Richard Smith’s novel, Homeward Bound, is available as an ebook and paperback from Amazon and bookshops like Ink@84 and Waterstones

Excuse me, that’s the wrong record . . .

Did you watch the recent BBC drama, ‘Trial of Christine Keeler’? It’s set in 1963. But in the soundtrack, they play ‘Well Respected Man’ by the Kinks – a song not released until 1965. A little research would have come in handy, methinks. But it’s not unique.

I’ve lost track of the times I’ve watched a play or a film and somebody has slid the vinyl from its sleeve, placed it on a turntable, dropped the stylus into the groove . . . and out has come the wrong tune, or at least, to the eagle-eyed, a different tune from the one on the record that’s spinning. OK, it’s nerdish and we should be involved in the film’s narrative. But to anyone with any interest in records, it’s the first thing we see. It just comes naturally.

Original labels for the Beatles’ first hit single, released in 1962

The key to identification is the record label. Artists and songs were signed to companies with label brands, and each brand was recognisable.

For instance, the Beatles’ early singles were on red Parlophone.

Later labels for the same song after Parlophone changed its branding. This would be the wrong if used in a film set in 1962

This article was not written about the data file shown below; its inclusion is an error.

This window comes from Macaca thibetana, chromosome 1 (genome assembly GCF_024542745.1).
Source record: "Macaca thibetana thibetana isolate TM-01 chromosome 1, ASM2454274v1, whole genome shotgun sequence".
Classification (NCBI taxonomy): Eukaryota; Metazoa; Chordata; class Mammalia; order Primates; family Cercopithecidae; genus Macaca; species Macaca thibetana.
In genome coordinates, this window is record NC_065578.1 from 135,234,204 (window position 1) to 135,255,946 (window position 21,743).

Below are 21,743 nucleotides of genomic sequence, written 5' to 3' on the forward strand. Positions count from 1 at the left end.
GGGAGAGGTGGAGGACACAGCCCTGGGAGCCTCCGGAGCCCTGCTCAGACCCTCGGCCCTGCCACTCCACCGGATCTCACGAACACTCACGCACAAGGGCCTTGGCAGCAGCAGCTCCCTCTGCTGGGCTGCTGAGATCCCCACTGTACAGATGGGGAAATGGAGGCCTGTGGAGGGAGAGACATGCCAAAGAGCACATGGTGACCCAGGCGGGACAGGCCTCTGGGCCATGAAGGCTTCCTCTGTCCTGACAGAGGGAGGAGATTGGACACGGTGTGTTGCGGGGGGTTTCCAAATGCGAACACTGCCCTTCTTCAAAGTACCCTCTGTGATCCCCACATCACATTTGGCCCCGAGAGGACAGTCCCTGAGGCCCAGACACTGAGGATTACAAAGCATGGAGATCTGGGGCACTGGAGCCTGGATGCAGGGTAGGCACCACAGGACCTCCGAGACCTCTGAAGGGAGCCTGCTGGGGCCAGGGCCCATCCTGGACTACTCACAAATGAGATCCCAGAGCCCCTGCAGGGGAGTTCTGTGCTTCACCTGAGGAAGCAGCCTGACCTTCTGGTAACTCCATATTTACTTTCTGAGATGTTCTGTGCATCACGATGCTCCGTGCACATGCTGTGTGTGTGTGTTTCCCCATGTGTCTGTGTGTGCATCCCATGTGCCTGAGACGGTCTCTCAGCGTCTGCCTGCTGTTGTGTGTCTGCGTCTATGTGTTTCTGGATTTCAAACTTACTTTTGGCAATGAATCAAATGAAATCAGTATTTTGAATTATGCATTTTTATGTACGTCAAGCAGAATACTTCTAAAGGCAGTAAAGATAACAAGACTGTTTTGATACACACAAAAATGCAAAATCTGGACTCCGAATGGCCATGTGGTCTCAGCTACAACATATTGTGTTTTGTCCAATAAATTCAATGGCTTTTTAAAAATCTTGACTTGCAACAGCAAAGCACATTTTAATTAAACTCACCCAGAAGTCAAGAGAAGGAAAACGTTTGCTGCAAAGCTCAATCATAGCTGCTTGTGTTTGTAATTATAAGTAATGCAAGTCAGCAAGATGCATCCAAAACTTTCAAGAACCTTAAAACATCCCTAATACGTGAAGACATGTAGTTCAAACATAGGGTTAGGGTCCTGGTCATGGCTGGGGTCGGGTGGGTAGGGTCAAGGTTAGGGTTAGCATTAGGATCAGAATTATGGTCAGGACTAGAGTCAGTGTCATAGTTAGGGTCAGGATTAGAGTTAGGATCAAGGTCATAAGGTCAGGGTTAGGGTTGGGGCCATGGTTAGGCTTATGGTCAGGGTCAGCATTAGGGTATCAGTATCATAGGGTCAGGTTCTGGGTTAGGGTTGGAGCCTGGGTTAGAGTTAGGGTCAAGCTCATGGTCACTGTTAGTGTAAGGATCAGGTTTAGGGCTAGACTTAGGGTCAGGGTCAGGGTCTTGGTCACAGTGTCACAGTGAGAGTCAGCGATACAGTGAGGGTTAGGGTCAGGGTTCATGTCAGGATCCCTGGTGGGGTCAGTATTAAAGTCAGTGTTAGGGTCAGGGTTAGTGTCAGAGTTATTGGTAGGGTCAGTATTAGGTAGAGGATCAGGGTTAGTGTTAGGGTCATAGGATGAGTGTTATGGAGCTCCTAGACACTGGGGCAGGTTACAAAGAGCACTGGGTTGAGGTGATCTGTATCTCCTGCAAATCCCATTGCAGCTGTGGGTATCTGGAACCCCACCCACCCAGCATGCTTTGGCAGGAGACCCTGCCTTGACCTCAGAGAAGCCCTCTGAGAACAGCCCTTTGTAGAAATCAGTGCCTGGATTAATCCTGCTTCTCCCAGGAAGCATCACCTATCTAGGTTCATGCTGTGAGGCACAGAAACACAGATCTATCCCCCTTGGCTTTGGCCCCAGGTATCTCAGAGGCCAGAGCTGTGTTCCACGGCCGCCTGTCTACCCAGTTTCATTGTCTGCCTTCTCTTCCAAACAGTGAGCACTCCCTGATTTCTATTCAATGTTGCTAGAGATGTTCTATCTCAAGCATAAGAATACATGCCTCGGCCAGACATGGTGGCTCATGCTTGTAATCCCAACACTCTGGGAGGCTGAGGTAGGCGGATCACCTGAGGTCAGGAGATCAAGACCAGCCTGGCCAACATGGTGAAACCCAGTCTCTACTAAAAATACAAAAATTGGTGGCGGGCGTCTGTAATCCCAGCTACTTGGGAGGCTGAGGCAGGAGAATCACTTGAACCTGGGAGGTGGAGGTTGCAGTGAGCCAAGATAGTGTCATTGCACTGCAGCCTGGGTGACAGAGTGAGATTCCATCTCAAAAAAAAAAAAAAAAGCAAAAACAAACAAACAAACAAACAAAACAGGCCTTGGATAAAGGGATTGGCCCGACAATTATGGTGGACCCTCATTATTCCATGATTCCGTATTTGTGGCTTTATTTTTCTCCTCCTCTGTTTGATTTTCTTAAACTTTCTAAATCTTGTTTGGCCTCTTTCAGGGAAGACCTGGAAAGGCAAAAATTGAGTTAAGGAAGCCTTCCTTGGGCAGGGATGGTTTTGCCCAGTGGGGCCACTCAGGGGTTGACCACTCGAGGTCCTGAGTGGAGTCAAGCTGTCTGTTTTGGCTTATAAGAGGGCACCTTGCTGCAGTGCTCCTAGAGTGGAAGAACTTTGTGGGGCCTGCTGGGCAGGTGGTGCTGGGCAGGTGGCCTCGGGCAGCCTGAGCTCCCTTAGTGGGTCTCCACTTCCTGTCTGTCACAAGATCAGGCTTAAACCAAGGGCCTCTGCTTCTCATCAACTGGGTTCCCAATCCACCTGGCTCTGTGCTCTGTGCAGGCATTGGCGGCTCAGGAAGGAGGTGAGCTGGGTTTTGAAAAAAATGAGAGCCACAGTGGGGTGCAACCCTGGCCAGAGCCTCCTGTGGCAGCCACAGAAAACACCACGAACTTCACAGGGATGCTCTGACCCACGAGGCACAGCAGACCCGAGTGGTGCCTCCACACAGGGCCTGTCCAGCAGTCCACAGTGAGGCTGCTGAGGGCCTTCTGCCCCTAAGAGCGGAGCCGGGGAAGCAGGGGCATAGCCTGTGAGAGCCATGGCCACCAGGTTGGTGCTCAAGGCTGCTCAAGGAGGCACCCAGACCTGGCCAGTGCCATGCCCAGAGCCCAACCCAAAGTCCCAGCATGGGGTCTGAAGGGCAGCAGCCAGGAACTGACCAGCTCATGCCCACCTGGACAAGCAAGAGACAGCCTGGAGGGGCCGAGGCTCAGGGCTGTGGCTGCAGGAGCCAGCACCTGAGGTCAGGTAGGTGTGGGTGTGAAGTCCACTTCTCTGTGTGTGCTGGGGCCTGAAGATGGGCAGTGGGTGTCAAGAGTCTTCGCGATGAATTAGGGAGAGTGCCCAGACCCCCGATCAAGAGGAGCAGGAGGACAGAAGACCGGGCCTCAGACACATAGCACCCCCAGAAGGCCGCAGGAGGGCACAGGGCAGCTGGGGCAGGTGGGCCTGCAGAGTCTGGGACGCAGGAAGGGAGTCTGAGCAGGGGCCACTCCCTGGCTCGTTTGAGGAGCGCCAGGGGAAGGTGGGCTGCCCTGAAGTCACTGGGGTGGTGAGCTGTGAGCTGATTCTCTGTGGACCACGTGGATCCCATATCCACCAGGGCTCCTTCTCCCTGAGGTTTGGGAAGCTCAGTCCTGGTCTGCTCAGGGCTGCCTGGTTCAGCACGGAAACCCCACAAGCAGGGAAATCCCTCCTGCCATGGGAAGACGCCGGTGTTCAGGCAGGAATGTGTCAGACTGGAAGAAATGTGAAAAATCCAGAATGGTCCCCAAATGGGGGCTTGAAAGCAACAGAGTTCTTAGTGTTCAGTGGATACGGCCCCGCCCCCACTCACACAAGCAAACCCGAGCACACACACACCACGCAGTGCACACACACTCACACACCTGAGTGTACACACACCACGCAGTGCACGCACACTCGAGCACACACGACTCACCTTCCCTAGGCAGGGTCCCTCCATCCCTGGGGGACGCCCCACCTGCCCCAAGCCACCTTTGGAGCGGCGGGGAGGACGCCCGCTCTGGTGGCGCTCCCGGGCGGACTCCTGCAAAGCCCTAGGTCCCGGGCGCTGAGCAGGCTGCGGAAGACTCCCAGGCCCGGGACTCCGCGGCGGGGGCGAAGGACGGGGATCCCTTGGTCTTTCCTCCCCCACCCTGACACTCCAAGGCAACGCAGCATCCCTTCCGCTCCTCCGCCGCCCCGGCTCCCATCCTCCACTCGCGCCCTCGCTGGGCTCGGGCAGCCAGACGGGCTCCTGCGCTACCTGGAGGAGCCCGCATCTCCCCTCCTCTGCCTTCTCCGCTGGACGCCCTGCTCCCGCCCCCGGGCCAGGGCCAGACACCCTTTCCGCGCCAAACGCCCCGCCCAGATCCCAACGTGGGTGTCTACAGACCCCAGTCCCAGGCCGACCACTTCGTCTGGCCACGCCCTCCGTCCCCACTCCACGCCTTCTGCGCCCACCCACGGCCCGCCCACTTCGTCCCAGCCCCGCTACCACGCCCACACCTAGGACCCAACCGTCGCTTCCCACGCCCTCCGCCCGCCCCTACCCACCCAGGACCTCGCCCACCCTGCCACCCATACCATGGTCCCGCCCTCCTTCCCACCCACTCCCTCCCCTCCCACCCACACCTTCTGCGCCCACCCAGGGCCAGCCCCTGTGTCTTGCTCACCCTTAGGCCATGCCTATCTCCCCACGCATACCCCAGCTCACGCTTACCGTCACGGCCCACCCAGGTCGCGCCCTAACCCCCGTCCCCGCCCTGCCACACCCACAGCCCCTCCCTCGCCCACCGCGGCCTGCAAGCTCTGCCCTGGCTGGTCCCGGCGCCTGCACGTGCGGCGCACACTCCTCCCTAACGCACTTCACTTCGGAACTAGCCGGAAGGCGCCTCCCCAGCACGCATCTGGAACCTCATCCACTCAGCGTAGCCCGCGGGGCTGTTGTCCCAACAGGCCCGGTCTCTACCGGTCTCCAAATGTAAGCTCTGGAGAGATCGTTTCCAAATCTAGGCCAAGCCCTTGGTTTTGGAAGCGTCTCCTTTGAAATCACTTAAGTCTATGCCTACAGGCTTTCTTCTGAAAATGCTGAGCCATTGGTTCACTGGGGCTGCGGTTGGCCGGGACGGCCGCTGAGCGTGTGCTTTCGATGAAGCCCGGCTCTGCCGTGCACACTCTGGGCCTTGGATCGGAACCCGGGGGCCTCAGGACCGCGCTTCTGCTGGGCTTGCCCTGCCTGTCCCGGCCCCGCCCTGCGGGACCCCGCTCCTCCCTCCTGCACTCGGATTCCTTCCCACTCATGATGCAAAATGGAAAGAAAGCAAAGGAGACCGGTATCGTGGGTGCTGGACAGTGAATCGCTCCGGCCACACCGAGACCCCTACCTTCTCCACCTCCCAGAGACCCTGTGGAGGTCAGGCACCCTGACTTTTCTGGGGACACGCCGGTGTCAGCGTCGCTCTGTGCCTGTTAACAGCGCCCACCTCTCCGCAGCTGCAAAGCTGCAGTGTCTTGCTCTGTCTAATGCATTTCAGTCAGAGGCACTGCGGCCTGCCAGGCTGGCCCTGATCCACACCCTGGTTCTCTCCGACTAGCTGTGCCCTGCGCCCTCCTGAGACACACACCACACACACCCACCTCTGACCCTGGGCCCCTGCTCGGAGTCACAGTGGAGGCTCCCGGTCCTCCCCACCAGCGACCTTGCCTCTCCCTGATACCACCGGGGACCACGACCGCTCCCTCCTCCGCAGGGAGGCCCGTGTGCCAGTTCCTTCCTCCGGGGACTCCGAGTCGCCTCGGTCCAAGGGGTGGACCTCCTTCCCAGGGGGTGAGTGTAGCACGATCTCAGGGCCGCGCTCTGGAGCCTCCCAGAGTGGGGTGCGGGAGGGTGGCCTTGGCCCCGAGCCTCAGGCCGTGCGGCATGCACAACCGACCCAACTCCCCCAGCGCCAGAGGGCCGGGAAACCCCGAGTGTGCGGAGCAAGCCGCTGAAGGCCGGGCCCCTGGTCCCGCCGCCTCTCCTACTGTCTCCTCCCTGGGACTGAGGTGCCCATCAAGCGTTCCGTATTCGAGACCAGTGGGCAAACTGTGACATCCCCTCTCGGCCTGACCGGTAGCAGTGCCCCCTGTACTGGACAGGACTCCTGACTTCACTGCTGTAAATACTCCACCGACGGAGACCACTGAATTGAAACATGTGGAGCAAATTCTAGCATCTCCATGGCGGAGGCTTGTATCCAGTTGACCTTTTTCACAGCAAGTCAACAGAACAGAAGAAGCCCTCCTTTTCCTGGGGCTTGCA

Later copies and re-issues were black. These changes are unique date markers – vinyl carbon dating if you like – as brands were revised over time and for reissues. Not just for the Beatles but records through the ages.

Which means people like me will notice if the actors are using a record with the wrong label for the song or a reissue that’s not contemporary with the period of the drama.

My defence is we are not alone. I once made a film where I used an archive clip of a steam train and dubbed a whistle on it, culled from the nearest BBC Sound Effects LP – Vol 1 RED47M, Side 2 Track 5. It seemed to be just right for the soundtrack. Not just right for railway enthusiasts, though. I was lambasted by viewers because I’d used the wrong whistle. I expect they’d have demonstrated the correct one for me if I’d asked.

So allow me the moral high ground. Art directors or their researchers – do your research and get it right, please. We’re watching!!

Richard’s novel about music, ambition and ageing – Homeward Bound – is available from the high street and online bookshops and Amazon (paperback and ebook).